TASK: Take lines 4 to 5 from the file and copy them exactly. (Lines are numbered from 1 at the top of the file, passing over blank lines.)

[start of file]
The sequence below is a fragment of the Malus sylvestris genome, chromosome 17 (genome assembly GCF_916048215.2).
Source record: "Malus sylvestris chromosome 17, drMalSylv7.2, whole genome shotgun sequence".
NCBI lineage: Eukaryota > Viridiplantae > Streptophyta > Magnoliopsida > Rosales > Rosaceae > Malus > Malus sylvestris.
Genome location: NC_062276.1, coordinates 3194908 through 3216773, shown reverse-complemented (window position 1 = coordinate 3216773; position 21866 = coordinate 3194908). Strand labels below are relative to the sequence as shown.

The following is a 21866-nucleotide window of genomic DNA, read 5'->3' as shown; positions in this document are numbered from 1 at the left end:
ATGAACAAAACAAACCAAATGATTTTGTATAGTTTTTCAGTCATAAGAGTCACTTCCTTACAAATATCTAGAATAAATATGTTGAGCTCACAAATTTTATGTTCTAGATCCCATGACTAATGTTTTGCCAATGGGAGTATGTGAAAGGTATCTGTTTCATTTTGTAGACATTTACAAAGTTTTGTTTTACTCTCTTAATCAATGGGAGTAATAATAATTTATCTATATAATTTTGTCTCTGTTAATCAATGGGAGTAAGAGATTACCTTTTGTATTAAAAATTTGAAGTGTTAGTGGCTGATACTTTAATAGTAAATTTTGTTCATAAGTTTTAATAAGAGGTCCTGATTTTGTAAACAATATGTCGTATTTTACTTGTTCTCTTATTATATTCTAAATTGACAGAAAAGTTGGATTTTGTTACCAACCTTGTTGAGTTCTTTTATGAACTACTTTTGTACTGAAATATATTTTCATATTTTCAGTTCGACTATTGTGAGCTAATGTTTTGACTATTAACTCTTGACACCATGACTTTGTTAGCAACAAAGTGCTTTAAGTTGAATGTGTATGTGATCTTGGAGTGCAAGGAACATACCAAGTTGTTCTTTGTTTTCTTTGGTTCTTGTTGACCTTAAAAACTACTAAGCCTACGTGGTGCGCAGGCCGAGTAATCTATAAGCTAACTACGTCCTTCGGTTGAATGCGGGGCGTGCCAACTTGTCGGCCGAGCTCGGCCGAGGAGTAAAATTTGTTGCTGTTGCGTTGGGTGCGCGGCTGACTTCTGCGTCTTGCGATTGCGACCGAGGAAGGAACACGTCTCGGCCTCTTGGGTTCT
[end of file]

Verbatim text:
Genome location: NC_062276.1, coordinates 3194908 through 3216773, shown reverse-complemented (window position 1 = coordinate 3216773; position 21866 = coordinate 3194908). Strand labels below are relative to the sequence as shown.

The following is a 21866-nucleotide window of genomic DNA, read 5'->3' as shown; positions in this document are numbered from 1 at the left end: